Environmental Impact of Solar Energy

At Solar Panels Express, we know that solar energy is commonly known as a green energy alternative for the environment. It harnesses free and bountiful energy from the sun turning it into energy that serves a large population. This energy type comes with a promise of cheaper rates that attract many people. 

But is it all rosy as it may seem? Solar energy comes with its environmental challenges regarding several things. Let’s look at the environmental impacts of solar energy and determine if the good outweighs the bad. 

Environmental Impact

  1. Land use. The implications of land by the solar system depend on their scale. Small rooftop arrays are not a major concern. But large scale projects can take up a large piece of land. It depends on the type of solar technology, solar intensity, and topography. The large solar systems can span anywhere from 3 to 16 acres per megawatt of generation. One megawatt serves around 650 homes which is a good number. The large solar installation raises concerns about habitat loss and land degradation. In the solar installation, there is no shared use of the land. But in wind power where the projects co-exist with agricultural use.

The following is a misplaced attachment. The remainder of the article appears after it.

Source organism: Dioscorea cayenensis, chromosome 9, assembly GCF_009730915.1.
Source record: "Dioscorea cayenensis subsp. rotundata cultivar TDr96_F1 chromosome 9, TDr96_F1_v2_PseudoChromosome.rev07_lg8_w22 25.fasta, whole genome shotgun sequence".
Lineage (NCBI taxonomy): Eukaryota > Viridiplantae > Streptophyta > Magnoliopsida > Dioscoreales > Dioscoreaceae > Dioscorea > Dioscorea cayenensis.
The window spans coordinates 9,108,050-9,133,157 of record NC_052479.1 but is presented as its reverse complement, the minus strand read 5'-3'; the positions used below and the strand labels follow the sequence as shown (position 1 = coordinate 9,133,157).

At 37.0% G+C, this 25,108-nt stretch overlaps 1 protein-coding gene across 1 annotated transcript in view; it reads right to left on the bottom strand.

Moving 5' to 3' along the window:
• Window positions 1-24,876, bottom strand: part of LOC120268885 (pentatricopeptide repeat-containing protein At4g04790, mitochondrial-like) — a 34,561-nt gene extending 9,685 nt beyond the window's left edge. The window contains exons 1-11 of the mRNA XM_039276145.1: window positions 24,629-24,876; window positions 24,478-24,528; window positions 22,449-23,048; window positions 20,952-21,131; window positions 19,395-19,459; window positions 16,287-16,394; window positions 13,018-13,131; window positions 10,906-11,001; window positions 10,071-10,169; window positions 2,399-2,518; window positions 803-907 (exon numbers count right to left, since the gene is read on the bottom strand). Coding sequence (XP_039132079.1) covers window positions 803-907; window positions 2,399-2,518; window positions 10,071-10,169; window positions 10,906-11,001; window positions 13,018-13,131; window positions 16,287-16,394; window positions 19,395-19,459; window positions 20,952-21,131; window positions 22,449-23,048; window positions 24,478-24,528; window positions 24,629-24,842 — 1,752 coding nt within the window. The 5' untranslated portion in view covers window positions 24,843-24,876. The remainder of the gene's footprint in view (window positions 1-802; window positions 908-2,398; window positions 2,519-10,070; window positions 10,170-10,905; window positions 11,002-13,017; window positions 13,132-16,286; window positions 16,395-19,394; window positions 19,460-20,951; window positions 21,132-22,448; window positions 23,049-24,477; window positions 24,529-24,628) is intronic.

2. Water use. There are two main types of solar energy technology. The Photovoltaic solar cells and Concentrating Solar thermal Points. Solar PV does not use water in generating power but the CSP consumes water. The definite water usage depends on variables like location, plant design, and type of cooling method used. CSP project uses wet re-circulating technology with cooling towers that draw about 650 gallons of water per megawatt /hour of electrical generation. The dry cooling technology cuts water usage by about 90% resulting in higher costs. One major concern is the use of CSP projects in the driest climates with poor water supply.
  3. Life cycle emissions. Solar energy earns its reputation as an energy source that does not emit greenhouse emissions during operations. What is not said is that global warming emissions are created at other stages of the energy life cycle. The stages include manufacturing, extraction, transportation, maintenance, installation, dismantling, and decommissioning. The PV solar project requires heavy amounts of energy to mine and manufacture the materials. It is important to note that its emissions are way more friendly to the environment than greenhouse gases. While solar power is not a perfect solution, it is friendlier to the environment than energy from other sources. Solar produces a lot less carbon dioxide than other renewable sources. 
  4. Hazardous materials. Some hazardous materials are used during the PV cell manufacturing process. These chemicals are used to clean and purify the semiconductor surface. They include hydrochloric acid, nitric acid, sulfuric acid, hydrogen fluoride, acetone, and 1,1,1 trichloroethane. The manufacturers must exercise caution to make sure the workers are not harmed by the exposure to dangerous chemicals. They must also dispose off the chemicals properly. 

Finally, to be certain, toxic materials are associated with every type of energy generation. 

  • Coal must be cleaned with chemicals and burnt  
  • Nuclear energy needs high radioactive material 
  • Wind turbines utilize metal that has to be mined and processed

No energy type is ideal! But some are better than others. Make an informed choice!